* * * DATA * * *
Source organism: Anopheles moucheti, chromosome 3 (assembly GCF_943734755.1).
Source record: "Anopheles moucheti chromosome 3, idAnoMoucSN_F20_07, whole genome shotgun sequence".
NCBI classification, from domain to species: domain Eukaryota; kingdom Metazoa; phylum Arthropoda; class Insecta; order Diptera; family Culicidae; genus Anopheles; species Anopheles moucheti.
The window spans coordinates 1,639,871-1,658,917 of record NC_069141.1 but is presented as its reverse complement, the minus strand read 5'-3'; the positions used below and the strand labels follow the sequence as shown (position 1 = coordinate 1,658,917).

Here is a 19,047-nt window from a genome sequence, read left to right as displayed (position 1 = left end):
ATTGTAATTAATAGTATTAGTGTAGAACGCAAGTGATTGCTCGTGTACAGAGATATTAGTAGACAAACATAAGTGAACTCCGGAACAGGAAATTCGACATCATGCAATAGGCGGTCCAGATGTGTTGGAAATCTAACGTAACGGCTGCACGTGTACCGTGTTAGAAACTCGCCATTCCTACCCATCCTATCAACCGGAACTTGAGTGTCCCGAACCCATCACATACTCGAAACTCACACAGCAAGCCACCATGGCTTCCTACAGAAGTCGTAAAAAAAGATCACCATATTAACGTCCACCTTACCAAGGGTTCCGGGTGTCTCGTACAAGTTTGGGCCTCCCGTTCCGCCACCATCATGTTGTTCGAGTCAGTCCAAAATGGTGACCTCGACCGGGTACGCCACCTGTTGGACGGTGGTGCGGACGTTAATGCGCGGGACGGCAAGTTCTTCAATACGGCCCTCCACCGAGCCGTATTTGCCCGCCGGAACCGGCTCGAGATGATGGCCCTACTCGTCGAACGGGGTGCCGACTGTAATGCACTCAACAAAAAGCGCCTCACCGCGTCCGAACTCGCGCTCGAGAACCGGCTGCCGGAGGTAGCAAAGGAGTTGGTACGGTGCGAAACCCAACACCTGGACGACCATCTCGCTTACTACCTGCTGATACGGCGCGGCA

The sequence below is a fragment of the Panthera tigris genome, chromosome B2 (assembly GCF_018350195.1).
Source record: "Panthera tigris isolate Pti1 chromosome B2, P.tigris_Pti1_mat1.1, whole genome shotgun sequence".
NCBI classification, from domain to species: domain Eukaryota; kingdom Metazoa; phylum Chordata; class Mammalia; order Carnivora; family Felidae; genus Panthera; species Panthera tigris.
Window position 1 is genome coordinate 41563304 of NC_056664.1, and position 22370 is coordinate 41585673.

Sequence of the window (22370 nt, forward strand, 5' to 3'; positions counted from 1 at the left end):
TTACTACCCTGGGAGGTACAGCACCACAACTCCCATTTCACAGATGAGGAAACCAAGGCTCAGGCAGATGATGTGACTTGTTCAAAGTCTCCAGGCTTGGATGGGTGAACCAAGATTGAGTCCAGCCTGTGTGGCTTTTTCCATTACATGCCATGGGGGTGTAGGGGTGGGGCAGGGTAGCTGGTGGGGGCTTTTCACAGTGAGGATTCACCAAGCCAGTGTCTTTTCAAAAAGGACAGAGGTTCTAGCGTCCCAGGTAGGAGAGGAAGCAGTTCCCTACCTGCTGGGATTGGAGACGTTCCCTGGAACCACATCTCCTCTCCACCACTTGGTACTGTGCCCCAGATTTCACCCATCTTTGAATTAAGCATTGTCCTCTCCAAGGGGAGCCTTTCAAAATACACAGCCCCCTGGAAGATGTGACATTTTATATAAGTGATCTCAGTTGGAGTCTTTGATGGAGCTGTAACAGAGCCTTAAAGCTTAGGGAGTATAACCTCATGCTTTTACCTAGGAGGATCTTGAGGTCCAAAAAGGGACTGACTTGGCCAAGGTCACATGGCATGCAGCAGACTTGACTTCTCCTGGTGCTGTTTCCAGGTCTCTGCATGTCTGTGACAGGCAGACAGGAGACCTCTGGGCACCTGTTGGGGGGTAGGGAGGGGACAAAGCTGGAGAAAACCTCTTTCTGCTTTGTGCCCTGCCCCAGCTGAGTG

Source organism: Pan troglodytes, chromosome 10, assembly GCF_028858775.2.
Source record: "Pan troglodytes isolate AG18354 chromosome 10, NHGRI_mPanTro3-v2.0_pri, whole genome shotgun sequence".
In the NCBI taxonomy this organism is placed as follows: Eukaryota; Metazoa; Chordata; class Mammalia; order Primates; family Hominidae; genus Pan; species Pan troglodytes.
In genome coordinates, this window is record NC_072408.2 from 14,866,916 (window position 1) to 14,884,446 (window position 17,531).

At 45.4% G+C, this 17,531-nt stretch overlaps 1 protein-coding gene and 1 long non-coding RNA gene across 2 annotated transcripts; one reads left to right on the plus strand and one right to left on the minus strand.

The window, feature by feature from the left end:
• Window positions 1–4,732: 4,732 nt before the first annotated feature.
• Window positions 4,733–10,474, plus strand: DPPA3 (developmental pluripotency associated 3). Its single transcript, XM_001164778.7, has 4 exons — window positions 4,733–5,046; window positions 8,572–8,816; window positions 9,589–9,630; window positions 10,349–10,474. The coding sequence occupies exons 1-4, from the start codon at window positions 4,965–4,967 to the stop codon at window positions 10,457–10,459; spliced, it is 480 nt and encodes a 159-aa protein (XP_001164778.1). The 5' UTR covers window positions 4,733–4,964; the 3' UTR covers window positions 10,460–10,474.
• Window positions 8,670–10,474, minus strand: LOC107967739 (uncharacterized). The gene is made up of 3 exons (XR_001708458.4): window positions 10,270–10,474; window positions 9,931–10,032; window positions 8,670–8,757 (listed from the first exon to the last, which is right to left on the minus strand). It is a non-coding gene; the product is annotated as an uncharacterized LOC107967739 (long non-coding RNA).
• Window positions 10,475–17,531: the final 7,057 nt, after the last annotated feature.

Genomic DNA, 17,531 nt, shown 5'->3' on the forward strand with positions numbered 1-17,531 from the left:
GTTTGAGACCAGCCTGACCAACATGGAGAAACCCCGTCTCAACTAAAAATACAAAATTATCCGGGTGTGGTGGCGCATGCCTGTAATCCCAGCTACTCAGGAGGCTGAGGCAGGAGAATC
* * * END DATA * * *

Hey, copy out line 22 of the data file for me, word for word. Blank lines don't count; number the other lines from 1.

• Window positions 10,475–17,531: the final 7,057 nt, after the last annotated feature.